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The logo was chosen following consultation with existing university students and those in sixth forms across the country.

The University of Kent set its tuition fees for UK and European Union undergraduates at £9,000 for new entrants in 2012, which was approved by the Office for Fair Access (OFFA).

During the 1990s and 2000s the University expanded beyond its original campus, establishing campuses in Medway, Tonbridge and Brussels, and partnerships with Canterbury College, West Kent College, South Kent College and Mid Kent College.

In the 2000s the university entered a collaboration named Universities at Medway with the University of Greenwich, Mid Kent College and Canterbury Christ Church University to deliver university provision in the Medway area.

Part of the original reasoning for the name disappeared when local government reforms in the 1970s resulted in the Canterbury campus falling entirely within the City of Canterbury, which no longer has county borough status, and Kent County Council.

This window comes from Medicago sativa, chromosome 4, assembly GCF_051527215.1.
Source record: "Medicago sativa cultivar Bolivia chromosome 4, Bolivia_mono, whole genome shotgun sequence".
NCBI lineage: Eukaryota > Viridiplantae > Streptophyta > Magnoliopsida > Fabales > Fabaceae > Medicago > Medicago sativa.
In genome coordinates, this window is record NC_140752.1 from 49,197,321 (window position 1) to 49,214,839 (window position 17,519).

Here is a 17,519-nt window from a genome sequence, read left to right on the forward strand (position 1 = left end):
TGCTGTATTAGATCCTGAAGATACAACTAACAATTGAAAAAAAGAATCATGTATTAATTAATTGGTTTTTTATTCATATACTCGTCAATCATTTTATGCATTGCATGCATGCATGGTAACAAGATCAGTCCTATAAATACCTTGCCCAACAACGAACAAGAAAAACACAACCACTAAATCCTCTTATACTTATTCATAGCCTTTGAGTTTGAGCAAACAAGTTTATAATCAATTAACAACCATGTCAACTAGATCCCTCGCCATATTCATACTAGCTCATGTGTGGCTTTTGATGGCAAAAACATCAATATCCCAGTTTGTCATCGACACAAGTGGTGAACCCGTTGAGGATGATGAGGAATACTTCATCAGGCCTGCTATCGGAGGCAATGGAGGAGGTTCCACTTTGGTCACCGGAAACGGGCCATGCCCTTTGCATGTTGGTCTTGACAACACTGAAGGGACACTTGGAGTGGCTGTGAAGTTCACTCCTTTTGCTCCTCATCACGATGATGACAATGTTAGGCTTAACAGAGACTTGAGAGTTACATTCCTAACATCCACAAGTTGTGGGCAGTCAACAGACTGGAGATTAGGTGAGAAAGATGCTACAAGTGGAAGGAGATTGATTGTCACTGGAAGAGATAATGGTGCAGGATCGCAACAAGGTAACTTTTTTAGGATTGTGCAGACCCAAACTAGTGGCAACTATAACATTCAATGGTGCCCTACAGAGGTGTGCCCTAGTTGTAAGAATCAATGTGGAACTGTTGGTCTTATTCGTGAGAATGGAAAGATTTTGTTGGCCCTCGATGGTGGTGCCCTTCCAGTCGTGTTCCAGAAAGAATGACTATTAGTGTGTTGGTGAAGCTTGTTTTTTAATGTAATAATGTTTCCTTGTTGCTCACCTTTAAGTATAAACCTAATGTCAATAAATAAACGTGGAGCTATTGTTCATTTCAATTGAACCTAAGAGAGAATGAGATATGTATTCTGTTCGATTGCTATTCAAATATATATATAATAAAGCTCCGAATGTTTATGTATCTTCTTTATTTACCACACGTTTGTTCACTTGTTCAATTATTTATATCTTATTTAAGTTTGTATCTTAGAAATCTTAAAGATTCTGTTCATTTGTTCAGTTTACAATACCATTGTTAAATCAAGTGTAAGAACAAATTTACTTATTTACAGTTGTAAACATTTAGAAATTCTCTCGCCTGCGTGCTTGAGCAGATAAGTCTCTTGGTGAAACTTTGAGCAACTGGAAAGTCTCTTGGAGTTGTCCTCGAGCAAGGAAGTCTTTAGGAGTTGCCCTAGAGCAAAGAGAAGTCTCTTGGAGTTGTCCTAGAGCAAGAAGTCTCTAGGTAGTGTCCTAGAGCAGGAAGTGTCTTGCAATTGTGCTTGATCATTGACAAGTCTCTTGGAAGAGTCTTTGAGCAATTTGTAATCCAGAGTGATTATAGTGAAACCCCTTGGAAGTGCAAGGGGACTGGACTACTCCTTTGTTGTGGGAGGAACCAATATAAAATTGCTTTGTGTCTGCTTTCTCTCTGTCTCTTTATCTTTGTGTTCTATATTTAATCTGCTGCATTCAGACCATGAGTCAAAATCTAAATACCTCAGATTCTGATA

In 2007 the university was rebranded with a new logo and website.

On 30 March 1966 Princess Marina, Duchess of Kent was formally installed as the first Chancellor.

The campus currently has approximately 12,000 full-time and 6,200 part-time students, with accommodation for over 5000, in addition to 600 academic and research staff.

Building elsewhere included the Park Wood accommodation village and the Darwin houses in 1989.

In 1982 the university opened the University Centre at Tonbridge (now the University of Kent at Tonbridge) for its School of Continuing education, helping to enhance the availability of teaching across the county.

The University was granted its Royal Charter on 4 January 1965 and the following year Princess Marina, Duchess of Kent was formally installed as the first Chancellor.

A university in the city of Canterbury was first considered in 1947, when an anticipated growth in student numbers led several residents to seek the creation of a new university, including Kent. A decade later both population growth and greater demand for university places led to a re-consideration.